Romanticism

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RESEARCH HUMANITIES FINAL PAPER -1789-1887

Romanticism has very little to do with things popularly thought of as "romantic," although love may occasionally be the subject of Romantic art. Rather, it is an international artistic and philosophical movement that redefined the fundamental ways in which people in Western cultures thought about themselves and about their world. Romanticism, first defined as an aesthetic in literary criticism around 1800
The early Romantic period thus coincides with what is known as the "age of revolutions, referring to the American (1776) and the French (1789) revolutions--an age of upheavals in political, economic, and social traditions, the age which witnessed the initial transformations of the Industrial Revolution. A revolutionary energy was also at the core of Romanticism, which quite consciously set out to transform not only the theory and practice of the disciplines of humanities, poetry (and all art), but the very way we perceive the world. Some of its major precepts have survived into the twentieth century and still affect our contemporary period.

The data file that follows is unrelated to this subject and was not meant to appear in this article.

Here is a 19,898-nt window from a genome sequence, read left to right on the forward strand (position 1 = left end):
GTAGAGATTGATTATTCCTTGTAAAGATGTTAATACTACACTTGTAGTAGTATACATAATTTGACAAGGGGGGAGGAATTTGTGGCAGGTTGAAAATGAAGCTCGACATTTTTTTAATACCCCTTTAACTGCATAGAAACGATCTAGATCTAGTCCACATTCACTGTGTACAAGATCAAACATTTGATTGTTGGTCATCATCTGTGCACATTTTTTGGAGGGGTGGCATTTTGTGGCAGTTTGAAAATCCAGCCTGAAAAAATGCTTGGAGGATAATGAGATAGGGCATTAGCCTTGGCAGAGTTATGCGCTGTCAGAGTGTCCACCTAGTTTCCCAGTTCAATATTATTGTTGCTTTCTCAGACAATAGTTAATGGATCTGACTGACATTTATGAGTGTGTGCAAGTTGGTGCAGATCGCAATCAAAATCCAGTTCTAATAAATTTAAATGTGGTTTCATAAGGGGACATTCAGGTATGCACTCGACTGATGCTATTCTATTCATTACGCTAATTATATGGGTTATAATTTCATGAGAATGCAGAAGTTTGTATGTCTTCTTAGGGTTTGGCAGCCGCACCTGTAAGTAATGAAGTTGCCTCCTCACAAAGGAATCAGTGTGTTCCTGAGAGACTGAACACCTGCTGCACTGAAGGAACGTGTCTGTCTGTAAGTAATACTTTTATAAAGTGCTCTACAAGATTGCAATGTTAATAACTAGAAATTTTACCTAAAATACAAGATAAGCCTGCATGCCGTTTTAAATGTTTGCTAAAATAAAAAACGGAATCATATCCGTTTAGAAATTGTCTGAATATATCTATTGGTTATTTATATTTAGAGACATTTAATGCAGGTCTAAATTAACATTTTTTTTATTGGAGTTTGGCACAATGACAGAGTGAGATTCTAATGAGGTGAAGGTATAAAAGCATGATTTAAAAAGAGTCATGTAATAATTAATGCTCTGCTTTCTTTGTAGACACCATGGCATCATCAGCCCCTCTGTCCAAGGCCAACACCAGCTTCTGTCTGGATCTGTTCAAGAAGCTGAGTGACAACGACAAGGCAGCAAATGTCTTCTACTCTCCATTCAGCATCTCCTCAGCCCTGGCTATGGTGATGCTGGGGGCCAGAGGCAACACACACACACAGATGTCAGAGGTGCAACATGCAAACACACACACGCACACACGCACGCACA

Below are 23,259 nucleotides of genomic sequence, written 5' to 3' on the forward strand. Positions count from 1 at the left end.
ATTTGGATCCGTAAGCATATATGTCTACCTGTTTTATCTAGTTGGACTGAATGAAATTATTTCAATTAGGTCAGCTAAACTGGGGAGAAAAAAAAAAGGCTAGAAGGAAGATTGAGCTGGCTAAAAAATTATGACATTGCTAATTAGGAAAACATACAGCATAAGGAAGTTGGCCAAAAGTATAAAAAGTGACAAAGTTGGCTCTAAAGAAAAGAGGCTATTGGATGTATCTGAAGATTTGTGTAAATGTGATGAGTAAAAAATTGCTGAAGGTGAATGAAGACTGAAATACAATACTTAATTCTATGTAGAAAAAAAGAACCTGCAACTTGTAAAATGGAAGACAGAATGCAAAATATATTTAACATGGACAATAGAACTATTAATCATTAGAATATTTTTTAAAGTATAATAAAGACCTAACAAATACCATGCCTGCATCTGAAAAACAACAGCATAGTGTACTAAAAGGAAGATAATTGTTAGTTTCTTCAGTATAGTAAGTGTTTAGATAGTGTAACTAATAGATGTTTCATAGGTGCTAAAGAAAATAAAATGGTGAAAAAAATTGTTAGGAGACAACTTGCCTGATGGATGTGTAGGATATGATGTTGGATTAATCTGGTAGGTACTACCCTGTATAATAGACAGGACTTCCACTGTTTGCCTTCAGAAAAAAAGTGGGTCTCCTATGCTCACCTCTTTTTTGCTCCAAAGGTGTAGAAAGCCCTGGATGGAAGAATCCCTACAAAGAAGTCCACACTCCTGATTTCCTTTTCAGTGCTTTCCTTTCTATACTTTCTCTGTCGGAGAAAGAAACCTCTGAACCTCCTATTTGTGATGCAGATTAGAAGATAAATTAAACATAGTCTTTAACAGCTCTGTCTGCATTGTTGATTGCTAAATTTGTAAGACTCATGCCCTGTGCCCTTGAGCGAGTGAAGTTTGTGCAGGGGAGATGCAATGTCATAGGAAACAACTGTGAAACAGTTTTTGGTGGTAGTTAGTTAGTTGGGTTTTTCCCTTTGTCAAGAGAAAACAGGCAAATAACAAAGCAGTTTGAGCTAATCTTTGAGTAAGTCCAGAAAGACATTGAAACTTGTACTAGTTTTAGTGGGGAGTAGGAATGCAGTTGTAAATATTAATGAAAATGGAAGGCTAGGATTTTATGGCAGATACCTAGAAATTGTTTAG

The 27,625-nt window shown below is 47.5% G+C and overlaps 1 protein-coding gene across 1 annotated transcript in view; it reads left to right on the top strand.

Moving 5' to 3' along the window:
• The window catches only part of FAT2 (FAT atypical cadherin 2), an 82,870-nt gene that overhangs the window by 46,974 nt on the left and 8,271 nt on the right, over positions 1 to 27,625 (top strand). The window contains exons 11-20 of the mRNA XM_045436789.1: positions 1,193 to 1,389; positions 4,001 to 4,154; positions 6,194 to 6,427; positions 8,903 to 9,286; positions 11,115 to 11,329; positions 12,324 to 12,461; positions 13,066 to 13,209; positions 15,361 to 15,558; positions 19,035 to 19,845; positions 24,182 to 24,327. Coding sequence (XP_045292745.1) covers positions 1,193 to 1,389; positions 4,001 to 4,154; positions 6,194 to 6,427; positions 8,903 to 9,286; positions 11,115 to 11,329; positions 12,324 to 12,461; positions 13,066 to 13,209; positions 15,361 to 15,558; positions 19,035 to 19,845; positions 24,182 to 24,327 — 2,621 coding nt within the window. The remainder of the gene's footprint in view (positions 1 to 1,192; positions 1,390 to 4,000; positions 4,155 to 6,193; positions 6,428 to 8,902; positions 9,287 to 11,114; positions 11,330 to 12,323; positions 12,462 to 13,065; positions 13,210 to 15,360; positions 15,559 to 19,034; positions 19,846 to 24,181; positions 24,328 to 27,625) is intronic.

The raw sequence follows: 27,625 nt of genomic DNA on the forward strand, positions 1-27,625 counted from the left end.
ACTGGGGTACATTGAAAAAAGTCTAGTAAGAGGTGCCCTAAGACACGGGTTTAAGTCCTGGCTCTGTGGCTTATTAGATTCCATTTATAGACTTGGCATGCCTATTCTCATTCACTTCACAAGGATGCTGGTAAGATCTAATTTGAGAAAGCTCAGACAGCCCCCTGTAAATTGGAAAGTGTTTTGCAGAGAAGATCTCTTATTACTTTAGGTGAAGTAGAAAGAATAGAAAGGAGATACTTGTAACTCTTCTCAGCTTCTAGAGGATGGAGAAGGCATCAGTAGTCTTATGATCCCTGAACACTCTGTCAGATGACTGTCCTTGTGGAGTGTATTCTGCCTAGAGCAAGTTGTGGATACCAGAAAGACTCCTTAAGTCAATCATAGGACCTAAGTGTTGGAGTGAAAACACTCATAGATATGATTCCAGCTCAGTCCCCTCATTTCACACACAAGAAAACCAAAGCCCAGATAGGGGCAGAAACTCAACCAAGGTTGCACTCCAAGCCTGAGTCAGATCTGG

In style, the Romantics preferred boldness over the preceding age's desire for restraint, maximum suggestiveness over the neoclassical ideal of clarity, free experimentation over the "rules" of composition, genre, and decorum, and they promoted the conception of the artist as "inspired" creator over that of the artist as "maker" or technical master. Although in both Germany and England there was continued interest in the ancient classics, for the most part the Romantics allied themselves with the very periods of literature that the neoclassicists had dismissed, the Middle Ages and the Baroque, and they embraced the writer whom Voltaire had called a barbarian, Shakespeare. Although interest in religion and in the powers of faith were prominent during the Romantic period, the Romantics generally rejected absolute systems, whether of philosophy or religion, in favor of the idea that

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